H bridge driver

Discussion in 'The Projects Forum' started by Albe, May 16, 2010.

  1. Albe

    Thread Starter New Member

    May 16, 2010
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    I wont make a bridge with IR2101 to drive a BLDC motor, but the IR2101 doesn't polarise the up-side mosfet (Vgs only 3.5V). I use a capacitor between Vb and Vs of 3.3uF (I had also used 200uF but the voltage of polarization is grown but of little). I use as Vcc=15V end the scheme of data sheet. I'm in despair!!! I don't know to do!!!
    I excuse for my bad English.
     
  2. beenthere

    Retired Moderator

    Apr 20, 2004
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  3. SgtWookie

    Expert

    Jul 17, 2007
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    Between Vs and Vb, try using a 0.1uF (100nF) metallized poly film or ceramic AND a 10uF aluminum electrolytic capacitor. Use the same (0.1uF/100nF and 10uF caps) between Vcc and COM (ground).

    The diode between Vcc and Vb must be a fast-recovery type, and be rated for at least Vcc + your MOSFET drain supply voltage.

    You will not be able to keep the high-side MOSFET turned ON for very long (maybe 50mS-100mS) at a time, because the capacitors will need to be re-charged. The only way to re-charge the capacitors across Vb/Vs is to turn the high-side MOSFET off for a moment.
     
  4. Albe

    Thread Starter New Member

    May 16, 2010
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    Thank you for the answer!!! I believed that the driver IR201 could polarise the mosfet for as long as I wont because I don't understand how work the CI. In the data sheet there isn't so mach. Thus this driver can't be used for to pilotage a CC motor for long time. I made the tests with a cc motor and after a determined time his speed fell (due the charge or discharge of cap). Then I must provide input to Hin or Lin a impulsive signal, right?
    Thanks again for the answers!!
     
  5. SgtWookie

    Expert

    Jul 17, 2007
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    You can keep the low-side MOSFET turned on for as long as you would like to without problems.

    But as you discovered and as I tried to explain in my first reply, the capacitor(s) between Vcc and Vb begin to discharge as soon as you turn the high-side MOSFET on. After a period of time, the charge on the capacitors is too low to keep the high-side MOSFET turned fully ON. This will make the high-side MOSFET begin to dissipate a lot of power as heat.

    If your high-side MOSFET will have a high duty cycle (>94% or so) then you should consider using a much larger or more capacitors between Vcc and COM. That/those capacitor/capacitors is where the caps between Vs and Vb get their charge from.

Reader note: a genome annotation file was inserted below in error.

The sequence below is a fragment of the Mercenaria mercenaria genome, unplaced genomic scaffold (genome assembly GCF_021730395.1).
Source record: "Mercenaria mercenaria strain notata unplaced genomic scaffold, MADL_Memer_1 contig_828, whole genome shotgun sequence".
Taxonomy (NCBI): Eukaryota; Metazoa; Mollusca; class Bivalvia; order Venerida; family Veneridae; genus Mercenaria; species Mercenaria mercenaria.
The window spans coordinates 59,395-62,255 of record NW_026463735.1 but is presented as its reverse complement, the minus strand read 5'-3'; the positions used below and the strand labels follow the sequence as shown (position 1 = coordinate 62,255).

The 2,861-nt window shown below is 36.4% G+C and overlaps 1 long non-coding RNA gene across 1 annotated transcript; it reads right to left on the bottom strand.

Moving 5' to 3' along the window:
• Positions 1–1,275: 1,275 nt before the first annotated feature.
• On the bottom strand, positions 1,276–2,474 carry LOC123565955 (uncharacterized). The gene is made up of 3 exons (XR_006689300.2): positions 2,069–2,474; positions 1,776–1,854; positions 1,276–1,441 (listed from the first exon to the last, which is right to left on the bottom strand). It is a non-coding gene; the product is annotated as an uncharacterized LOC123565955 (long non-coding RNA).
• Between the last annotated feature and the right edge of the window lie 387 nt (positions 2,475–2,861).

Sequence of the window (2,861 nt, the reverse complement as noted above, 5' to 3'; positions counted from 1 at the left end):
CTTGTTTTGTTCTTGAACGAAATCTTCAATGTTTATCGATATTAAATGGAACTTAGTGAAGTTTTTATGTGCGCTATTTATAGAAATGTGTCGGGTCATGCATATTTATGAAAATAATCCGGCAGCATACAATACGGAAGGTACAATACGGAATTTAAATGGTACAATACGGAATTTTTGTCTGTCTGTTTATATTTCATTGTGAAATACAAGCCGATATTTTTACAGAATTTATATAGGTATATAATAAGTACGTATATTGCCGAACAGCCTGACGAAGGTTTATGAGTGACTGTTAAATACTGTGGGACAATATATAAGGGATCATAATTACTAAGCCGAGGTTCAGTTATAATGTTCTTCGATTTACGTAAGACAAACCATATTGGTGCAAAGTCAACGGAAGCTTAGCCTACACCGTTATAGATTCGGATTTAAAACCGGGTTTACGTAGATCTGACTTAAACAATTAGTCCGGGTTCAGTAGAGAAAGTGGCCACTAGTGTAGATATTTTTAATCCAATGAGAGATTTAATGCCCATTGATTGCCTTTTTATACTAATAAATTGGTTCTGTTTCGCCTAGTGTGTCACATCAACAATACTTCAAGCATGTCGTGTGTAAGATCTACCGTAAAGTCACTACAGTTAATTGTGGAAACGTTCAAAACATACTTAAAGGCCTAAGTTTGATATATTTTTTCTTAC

Have a look at the attached simulations.
    The white trace represents the charge on C1, the capacitor between Vcc and COM.
    The red trace represents Vb.
    The green trace represents the charge on the cap between Vcc and Vb.

    R1 is just an example of the load that the IR2101 represents. The exact value is not important here.

    Notice that the first time C2 gets charged, it only gets up to roughly 6v. This is because C1 and C2 are about the same value, and it takes time for the current to start flowing from the power supply V1 through the inductance of the wiring and it's own internal resistance.

    If two capacitors of equal value are connected in parallel, the resulting voltage will be the average of the initial voltage of both capacitors.

    The difference between the two schematics is C1. Note that in the 1st simulation, C1 is 10uF; in the 2nd simulation it is 50uF. Notice that C2 gets charged more completely because there is a larger store of charge in C1 in the 2nd simulation.
     
  6. Albe

    Thread Starter New Member

    May 16, 2010
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    Thanks again for the answers and the simulation!!! Now I understand better how it works. Tomorrow I'm trying to pilot the tree complete bridge with a PIC (PWM output)end I will tell you if the BLDC begin to turn!!! I had calculated that when the motor turn at 500rpm (min speed) the hall sensor change 6*3=18 times per rev so the pwm output change 60/(500*18)=6,6ms end the capacitor doesn't have to discharge so fast. Thank again...
     
  7. SgtWookie

    Expert

    Jul 17, 2007
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    One item that I omitted from my prior post is that not only does the high-side MOSFET have to be turned off (Vgs=0), but the lower side MOSFET has to be turned ON in order to charge the boost capacitor.

    This is not really obvious, but once you think about it a bit, you'll realize that without the low side MOSFET being turned on, there is no path to ground to charge the boost cap.
     
  8. Albe

    Thread Starter New Member

    May 16, 2010
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    0
    Now the bridge works as I wont but I have a problem with the motor but maybe I create a new discussion.
    Thank again for the help...
     
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